Several Cree police officers found themselves in the middle of a national crisis last week after Mohawk protestors held them and police from other Native communities hostage in the Kanesatake police compound.
Mohawk protestors surrounded the Kanesatake police station on January 12 amid rumours that out-of-town police were coming in to raid cigarette stores, and later burned the house of Kanesatake Grand Chief James Gabriel to the ground.
The protestors claimed that the demotions of Kanesatake Police Chief Tracy Cross and officers Mike Dupont and Mark Delisle, as well as the re-instatement of Larry Ross and former Police Chief Terry Isaac, wasn’t done through proper channels.
Trapped in the police station along with the Kanesatake police force were about 40 other Native police officers from 18 different communities. Included in that group were seven members of Cree police forces: From
Whapmagoostui were Roger Sandy and Robert Auclair; Carl Simard and Peter Bosum from Ouje-Bougoumou; and from Chisasibi, Lyle Cox, Robert Shem and David Thompson (who is, ironically, a Mohawk himself).
The protestors said that Mohawk Grand Chief James Gabriel made the moves without the knowledge or the consent of the Mohawk people or the Kanesatake police commission. Some residents went as far as to call the non-Mohawk Native police officers invaders of Mohawk territory.
Gabriel fled the community after a tip that his and his family’s lives were in danger. His house and one of his vehicles would be torched four hours after the stand-off started, a move that many community members say went too far. People in the Mohawk reserve are tightlipped, however, on exactly who started the fires.
Gabriel said Jan. 13 he called in the outside force because Kanesatake police were turning a blind eye to a rampant drug trade run by organized crime gangs.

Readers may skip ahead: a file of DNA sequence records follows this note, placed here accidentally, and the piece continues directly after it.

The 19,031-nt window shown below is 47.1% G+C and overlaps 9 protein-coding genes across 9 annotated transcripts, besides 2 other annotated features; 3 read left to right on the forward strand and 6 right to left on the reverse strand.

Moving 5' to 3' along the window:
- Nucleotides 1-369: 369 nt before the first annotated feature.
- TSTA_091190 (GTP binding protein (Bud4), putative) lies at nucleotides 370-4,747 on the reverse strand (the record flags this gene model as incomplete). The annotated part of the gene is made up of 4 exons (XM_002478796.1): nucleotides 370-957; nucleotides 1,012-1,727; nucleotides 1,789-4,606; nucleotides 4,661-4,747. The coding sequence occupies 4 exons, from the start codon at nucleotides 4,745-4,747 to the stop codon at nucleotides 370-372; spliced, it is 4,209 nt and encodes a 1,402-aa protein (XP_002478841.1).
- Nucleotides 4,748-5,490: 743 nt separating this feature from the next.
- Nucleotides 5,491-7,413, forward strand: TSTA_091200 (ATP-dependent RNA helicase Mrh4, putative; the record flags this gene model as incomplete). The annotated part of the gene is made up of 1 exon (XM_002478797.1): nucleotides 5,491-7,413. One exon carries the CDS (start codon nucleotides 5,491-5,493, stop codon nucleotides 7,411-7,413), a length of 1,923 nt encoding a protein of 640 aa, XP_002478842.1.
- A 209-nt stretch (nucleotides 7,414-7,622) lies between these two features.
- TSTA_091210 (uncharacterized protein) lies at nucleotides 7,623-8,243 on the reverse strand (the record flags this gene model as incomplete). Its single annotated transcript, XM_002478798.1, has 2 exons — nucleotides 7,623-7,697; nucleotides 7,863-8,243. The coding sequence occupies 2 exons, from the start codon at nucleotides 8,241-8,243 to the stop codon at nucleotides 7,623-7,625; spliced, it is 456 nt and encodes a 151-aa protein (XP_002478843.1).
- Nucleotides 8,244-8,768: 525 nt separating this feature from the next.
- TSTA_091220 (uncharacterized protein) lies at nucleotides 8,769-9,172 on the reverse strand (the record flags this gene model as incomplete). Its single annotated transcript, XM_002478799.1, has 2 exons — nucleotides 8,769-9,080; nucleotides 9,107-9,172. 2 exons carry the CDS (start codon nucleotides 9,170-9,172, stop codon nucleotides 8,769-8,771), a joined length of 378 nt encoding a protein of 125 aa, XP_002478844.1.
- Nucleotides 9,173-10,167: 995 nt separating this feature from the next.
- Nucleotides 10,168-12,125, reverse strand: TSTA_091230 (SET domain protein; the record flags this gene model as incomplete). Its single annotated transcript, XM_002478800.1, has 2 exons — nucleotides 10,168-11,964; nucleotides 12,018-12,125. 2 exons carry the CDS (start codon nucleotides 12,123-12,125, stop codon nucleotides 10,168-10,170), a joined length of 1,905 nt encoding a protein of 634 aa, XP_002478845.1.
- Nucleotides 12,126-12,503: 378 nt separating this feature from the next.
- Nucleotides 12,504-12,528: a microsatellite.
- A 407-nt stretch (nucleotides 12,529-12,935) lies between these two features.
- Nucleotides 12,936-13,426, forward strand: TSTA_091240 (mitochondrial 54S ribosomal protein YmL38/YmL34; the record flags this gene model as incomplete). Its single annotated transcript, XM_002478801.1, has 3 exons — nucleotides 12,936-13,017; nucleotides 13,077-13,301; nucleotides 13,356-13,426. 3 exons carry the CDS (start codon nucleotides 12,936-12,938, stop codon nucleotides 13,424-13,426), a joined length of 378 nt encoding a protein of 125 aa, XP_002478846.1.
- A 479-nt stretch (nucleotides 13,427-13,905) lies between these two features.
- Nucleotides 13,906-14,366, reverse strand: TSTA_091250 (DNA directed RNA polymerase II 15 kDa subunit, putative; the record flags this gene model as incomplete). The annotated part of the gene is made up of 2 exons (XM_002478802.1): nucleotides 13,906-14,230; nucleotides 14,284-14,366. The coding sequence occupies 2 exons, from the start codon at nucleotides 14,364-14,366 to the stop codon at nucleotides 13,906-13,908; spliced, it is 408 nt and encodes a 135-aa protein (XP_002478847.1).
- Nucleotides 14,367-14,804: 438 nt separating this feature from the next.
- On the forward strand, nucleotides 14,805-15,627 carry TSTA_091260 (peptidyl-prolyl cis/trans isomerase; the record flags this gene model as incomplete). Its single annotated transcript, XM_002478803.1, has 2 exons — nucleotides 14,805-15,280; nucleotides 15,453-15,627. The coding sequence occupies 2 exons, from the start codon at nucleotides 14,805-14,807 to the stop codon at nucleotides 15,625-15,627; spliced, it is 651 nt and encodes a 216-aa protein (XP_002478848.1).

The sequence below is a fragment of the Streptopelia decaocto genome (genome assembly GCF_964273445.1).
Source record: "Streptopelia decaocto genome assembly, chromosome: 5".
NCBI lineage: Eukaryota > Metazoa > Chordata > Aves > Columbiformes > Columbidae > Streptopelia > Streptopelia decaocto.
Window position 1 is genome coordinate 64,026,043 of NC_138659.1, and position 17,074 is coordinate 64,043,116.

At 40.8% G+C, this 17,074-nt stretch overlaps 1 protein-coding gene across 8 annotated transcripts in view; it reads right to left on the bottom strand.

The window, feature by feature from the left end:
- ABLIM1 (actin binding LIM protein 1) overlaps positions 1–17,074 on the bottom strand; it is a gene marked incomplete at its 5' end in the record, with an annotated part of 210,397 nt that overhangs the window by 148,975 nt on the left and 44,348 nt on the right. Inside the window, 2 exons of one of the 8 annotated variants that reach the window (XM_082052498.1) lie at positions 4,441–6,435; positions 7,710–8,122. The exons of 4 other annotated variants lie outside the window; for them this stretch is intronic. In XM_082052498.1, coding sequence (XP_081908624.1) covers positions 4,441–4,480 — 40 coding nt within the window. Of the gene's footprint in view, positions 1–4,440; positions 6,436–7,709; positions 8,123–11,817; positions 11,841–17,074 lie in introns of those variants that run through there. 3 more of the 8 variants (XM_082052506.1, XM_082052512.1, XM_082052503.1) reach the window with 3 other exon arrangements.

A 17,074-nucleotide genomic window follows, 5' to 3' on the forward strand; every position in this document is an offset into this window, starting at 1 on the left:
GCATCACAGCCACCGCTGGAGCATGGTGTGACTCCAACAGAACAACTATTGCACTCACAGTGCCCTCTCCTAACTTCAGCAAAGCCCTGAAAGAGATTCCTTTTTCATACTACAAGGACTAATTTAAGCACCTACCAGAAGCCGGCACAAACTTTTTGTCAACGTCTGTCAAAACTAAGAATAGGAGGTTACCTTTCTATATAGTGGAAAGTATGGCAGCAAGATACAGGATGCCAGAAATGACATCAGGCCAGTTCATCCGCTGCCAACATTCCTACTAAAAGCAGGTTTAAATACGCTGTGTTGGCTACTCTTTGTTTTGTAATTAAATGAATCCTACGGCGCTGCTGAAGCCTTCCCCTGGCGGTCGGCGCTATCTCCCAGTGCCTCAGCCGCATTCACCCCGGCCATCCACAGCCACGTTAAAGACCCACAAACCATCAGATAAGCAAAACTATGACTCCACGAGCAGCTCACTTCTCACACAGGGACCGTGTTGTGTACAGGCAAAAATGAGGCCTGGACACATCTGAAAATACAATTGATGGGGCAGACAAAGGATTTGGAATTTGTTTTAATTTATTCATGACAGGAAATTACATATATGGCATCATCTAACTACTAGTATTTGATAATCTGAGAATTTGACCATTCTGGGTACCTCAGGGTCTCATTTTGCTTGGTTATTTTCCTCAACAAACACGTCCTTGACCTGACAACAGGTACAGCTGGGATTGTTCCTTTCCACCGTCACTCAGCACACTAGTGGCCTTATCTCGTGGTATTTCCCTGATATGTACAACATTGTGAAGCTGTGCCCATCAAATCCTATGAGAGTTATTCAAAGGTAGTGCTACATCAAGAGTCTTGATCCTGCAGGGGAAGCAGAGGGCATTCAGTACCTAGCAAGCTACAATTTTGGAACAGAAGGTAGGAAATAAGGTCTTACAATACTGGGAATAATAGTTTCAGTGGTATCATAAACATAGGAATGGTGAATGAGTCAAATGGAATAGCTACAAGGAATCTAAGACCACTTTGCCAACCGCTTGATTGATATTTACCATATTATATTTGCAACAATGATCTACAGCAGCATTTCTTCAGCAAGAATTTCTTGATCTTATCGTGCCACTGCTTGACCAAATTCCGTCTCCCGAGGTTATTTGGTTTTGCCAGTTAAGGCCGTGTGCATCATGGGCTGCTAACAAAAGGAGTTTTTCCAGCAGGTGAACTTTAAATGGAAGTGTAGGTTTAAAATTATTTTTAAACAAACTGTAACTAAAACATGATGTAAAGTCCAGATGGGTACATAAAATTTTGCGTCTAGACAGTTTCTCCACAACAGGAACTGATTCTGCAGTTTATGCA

Though none of the police officers would comment on their presence, Bill Namagoose, the Executive Director of the Cree Grand Council, said worries that the Crees were coming to invade the Mohawk territory are unfounded.
“The Chiefs and Councilors of the three communities didn’t even know their police had been taken away,” he said. “The Cree police were told to come and participate in a drug raid.”
What Namagoose finds strange is that the Native police officers were invited to come in during a change in police administration.
“The Cree police didn’t know they were walking into a political situation,” he explained. “Crees see it as a breach of protocol. The Mohawk leadership should have contacted the Cree leadership through proper channels. Some of our leadership is upset that Mohawks seemed to be controlling Cree police and we want a protocol in place so this doesn’t happen again.”
Namagoose added he was on the phone all day Jan. 13 trying to defuse the situation for the Cree police officers. “It was exhausting. Police usually do the rescuing, not the Grand Council,” he said.
Namagoose added that the presence of Cree police in Kanesatake does not mean the Grand Council supports Gabriel or any other faction in the community. “It is an internal problem that has to be dealt with by the Mohawks and we have no wish or right to get involved in this issue beyond insuring the safety of the Cree police caught up in the events that happened,” he said.
The Native police were released by the community at around 9 pm Jan. 13 after a deal brokered by Quebec Public Security Minister Jacques Chagnon. The Native police from other First Nations were allowed to leave with their weapons but local officers had to leave their badges and guns behind. Mohawk police from Kahnawake and Akwesasne then replaced them. Critics of the Chagnon deal say he made a deal with terrorists and lost.